Two sides debate education
MONTPELIER — What role should government play in education?
That was the question posed during a debate Tuesday night at the State House, where two sides squared off to discuss the merits of operating public schools versus giving parents vouchers to allow their children to attend a private school of their choice.
On the public school side was Paul Cillo, president of the Public Assets Institutes, who was joined by Bill Mathis of the National Education Policy Center, who also serves on the State Board of Education.
The other side of the debate featured Rick Gordon, director of the Compass School, a private school in Westminster, and Rob Roper, president of the Ethan Allen Institute.
“If the system they’re in isn’t working for them, they have the right to find a system that is right for them,” said Roper, who advocated vouchers as a means for a parent to shop around for a school that is right for her or his child.
Roper said a situation where businesses compete for customers empowers the customer, and the same rings true when it comes to shopping around for schools.
“Education is not like breakfast cereal where you can try one brand after another until you find the one you like,” Cillo responded.
Cillo said that public schools are the cornerstones of most communities, noting that they are democratically controlled, unlike private schools, which are typically operated by boards of directors.
“Private interests have an eye on your money and they don’t have the best interests of your child, your school or your town,” Mathis said.
Gordon took exception to Mathis’ remark.
“Money is not the object. Giving every child the best education is the object,” Gordon said. “At our school, we have the hardest kids. We have the kids who weren’t thriving elsewhere.”
Roper shared figures to support an argument that independent schools are able to deliver education at a lower cost than public schools. Mathis asserted that the numbers are hard to confirm because independent schools are not required to disclose their finances to the public.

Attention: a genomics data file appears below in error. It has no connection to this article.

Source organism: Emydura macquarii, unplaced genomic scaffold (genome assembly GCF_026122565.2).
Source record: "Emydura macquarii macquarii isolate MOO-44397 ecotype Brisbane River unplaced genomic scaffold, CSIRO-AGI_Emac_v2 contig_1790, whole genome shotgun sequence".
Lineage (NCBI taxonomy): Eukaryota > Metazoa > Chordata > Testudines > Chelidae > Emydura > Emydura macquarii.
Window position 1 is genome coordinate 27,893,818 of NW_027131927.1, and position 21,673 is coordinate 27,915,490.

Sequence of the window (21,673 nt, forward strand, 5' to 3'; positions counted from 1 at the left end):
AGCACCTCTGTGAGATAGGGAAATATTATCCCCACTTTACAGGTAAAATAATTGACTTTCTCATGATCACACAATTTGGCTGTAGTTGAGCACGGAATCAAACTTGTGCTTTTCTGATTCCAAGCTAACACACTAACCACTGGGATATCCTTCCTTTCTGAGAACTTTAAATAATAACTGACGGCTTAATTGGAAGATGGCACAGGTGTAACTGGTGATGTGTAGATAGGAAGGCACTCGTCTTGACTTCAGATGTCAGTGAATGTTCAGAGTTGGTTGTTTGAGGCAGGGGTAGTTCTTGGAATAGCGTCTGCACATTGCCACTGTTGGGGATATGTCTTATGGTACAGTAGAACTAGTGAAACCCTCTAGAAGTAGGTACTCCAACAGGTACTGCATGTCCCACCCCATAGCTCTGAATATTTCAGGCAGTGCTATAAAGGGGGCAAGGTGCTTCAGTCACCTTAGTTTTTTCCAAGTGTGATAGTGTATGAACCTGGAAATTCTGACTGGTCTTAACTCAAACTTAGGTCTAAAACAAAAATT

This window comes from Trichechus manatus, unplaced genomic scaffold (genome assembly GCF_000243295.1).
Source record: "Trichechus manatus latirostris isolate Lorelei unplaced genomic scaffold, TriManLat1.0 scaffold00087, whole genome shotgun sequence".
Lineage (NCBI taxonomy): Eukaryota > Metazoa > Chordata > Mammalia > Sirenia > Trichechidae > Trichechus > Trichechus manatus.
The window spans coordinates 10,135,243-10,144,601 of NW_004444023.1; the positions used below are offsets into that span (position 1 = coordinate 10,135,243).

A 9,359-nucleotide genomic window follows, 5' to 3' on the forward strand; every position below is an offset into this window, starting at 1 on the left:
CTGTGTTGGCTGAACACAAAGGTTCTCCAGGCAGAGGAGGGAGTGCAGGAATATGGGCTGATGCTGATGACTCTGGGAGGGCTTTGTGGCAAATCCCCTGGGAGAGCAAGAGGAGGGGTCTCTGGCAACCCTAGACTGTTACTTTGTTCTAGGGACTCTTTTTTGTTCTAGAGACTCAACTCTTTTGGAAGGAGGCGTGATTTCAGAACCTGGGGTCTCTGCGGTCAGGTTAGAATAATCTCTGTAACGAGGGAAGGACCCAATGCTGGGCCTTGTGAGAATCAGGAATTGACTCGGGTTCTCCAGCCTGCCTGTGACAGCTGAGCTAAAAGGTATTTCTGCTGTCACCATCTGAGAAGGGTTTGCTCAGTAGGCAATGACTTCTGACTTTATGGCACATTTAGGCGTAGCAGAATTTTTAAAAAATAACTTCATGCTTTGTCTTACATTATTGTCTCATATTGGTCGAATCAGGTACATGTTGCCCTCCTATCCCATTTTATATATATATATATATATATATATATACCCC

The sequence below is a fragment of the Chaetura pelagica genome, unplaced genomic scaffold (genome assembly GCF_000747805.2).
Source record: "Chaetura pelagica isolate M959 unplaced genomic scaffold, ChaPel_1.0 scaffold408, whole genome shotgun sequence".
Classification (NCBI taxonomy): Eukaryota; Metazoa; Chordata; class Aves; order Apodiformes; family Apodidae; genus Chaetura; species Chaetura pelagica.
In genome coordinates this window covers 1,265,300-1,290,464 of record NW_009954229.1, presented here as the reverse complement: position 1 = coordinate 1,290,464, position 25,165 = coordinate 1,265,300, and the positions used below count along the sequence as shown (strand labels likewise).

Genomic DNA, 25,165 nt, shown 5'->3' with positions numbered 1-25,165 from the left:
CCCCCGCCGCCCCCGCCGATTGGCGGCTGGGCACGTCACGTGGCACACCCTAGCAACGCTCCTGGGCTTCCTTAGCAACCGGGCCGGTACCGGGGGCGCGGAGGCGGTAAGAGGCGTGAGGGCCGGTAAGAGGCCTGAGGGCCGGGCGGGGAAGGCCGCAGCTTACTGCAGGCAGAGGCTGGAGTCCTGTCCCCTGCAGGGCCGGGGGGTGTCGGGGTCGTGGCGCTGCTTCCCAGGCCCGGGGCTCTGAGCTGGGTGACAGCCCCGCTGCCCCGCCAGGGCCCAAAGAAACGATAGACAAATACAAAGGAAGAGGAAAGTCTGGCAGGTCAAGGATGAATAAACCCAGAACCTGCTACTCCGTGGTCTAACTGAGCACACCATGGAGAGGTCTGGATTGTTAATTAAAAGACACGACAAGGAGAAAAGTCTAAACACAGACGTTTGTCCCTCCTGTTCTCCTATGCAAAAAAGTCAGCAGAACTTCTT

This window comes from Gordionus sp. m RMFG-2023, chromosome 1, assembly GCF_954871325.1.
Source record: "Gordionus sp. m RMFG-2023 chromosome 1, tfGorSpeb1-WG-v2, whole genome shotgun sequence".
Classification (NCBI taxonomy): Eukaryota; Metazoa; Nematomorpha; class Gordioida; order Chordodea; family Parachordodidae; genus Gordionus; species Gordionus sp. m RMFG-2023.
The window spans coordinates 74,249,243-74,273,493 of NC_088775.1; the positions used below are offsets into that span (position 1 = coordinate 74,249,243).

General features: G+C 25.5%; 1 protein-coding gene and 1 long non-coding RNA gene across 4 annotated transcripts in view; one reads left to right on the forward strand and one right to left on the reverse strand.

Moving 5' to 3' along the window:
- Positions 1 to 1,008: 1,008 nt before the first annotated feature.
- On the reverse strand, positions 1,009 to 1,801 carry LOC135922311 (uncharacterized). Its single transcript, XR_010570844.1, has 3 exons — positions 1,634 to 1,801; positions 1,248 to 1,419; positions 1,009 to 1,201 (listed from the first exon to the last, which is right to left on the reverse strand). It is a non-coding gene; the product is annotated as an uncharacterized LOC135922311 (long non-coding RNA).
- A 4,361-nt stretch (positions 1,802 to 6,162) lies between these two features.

According to Mathis, during the 2013 fiscal year, 2,525 of the state’s approximately 90,000 students attended independent schools, at a total cost of $36.7 million, or $14,137 per student. During that same period, it cost $12,789 per equalized pupil in the public school system.
Mathis acknowledged there is a difference between counting students and counting equalized pupils, but said the figures were comparable.
For a true apples-to-apples comparison, during the 2013 fiscal year, private high schools in Vermont cost $14,671 per student, versus $13,144 for each student attending a public union high school.
The topic of independent and private schools has come up numerous times during the current legislative session. On the Senate side, S.91 would require an independent school to provide special education in at least four categories, as well as have a “blind admissions” policy, meaning an independent school could not deny admission to a special education student.
On the House side, H.521 would prohibit a public elementary or secondary school from closing and reopening as a private school to serve the same population, which is what the North Bennington Graded School did in 2013.
“If you vote to privatize your school, that will be the last public decision you will make regarding education,” Mathis said.
Roper said that the public schools model does not serve the needs of every student.
“The public school model is supposed to educate all, but it only educates some,” Roper said.
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